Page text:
# Estimating the Fundamental Matrix Using Second-Order Cone Programming

@inproceedings{Yang2011EstimatingTF, title={Estimating the Fundamental Matrix Using Second-Order Cone Programming}, author={Min Yang}, booktitle={AICI}, year={2011} }

Computing the fundamental matrix is the first step of many computer vision applications including camera calibration, image rectification and structure from motion. A new method for the estimation of the fundamental matrix from point correspondences is presented. The minimization of the geometric error is performed based L- infinity norm minimization framework. A single global minimum exists and it may be found by SOCP (Second-Order Cone Programming), which is a standard technique in convex…

## References

SHOWING 1-10 OF 18 REFERENCES

### Estimating the Fundamental Matrix via Constrained Least-Squares: A Convex Approach

- Computer ScienceIEEE Trans. Pattern Anal. Mach. Intell.
- 2002

The obtained estimate of the fundamental matrix turns out to be more accurate than the one provided by the linear criterion, where the rank constraint of the matrix is imposed after its computation by setting the smallest singular value to zero.

### Multiple View Geometry and the -norm

- Computer Science, Mathematics
- 2005

It is shown that a variety of structure and motion problems, for example, triangulation, camera resectioning and homography estimation can be recast as a quasi-convex optimization problem within this framework.

### Quasiconvex Optimization for Robust Geometric Reconstruction

- Computer ScienceIEEE Transactions on Pattern Analysis and Machine Intelligence
- 2007

This paper presents a novel quasiconvex optimization framework in which the geometric reconstruction problems are formulated as a small number of small-scale convex programs that are readily solvable and provides an intuitive method to handle directional uncertainties and outliers in measurements.

### In Defense of the Eight-Point Algorithm

- Computer ScienceIEEE Trans. Pattern Anal. Mach. Intell.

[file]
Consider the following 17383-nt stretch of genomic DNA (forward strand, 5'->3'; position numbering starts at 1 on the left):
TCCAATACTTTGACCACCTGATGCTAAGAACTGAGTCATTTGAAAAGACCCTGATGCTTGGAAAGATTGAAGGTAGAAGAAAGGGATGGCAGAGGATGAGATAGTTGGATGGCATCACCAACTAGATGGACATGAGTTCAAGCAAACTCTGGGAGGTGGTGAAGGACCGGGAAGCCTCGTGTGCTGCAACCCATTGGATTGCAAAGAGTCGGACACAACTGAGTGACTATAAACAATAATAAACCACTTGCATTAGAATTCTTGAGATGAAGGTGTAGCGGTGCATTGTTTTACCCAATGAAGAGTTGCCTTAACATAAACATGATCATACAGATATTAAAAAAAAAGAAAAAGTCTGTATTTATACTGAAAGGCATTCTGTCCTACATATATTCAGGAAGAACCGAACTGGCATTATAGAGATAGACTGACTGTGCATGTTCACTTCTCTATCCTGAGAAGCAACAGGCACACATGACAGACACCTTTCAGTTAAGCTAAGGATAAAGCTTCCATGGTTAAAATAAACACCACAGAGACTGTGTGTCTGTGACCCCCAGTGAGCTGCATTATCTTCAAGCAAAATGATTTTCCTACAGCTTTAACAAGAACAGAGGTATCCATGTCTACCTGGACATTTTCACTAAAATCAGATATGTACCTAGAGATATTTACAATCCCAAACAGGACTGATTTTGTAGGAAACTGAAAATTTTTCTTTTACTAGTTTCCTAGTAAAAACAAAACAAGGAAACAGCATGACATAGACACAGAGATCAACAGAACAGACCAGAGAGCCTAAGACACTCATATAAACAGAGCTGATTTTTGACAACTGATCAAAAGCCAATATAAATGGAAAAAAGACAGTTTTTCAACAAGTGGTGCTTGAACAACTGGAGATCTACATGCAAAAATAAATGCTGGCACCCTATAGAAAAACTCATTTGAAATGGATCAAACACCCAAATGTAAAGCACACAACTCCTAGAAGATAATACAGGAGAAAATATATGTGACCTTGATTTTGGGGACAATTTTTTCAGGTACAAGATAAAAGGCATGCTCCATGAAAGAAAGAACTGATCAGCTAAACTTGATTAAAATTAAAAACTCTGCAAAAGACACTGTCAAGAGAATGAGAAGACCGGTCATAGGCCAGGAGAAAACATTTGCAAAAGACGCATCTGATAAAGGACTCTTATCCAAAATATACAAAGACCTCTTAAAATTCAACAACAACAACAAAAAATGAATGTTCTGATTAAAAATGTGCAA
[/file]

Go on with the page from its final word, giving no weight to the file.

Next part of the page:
- 1997

This paper shows that by preceding the eight-point algorithm with a very simple normalization (translation and scaling) of the coordinates of the matched points, results are obtained comparable with the best iterative algorithms.

### Multiple view geometry and the L/sub /spl infin//-norm

- Computer ScienceTenth IEEE International Conference on Computer Vision (ICCV'05) Volume 1
- 2005

It is shown that a variety of structure and motion problems, for example, triangulation, camera resectioning and homography estimation can be recast as a quasiconvex optimization problem within this framework.

### In defence of the 8-point algorithm

- Computer ScienceProceedings of IEEE International Conference on Computer Vision
- 1995

By preceding the 8 point algorithm with a very simple normalization (translation and scaling) of the coordinates of the matched points, results are obtained comparable with the best iterative algorithms.

### A new constrained parameter estimator for computer vision applications

- Computer ScienceImage Vis. Comput.
- 2004

### On the Optimization Criteria Used in Two-View Motion Analysis

- MathematicsIEEE Trans. Pattern Anal. Mach. Intell.
- 1998

The author shows that, given a reasonable initial guess of the epipolar geometry, the last two criteria are equivalent when the epipoles are at infinity, and differ from each other only a little even when the Epiphany is in the image, as shown experimentally.

### L/sub /spl infin// minimization in geometric reconstruction problems

- MathematicsProceedings of the 2004 IEEE Computer Society Conference on Computer Vision and Pattern Recognition, 2004. CVPR 2004.
- 2004

We investigate the use of the L/sub /spl infin// cost function in geometric vision problems. This cost function measures the maximum of a set of model-fitting errors, rather than the sum-of-squares,…

### Applications of Second Order Cone Programming

- Computer Science
- 2012

A significant special case of the problems which could be solved were those whose constraints were given by semidefinite cones, and these have a wide range of applications, some of which are discussed in Section 5, and can still be solved efficiently using interior point methods.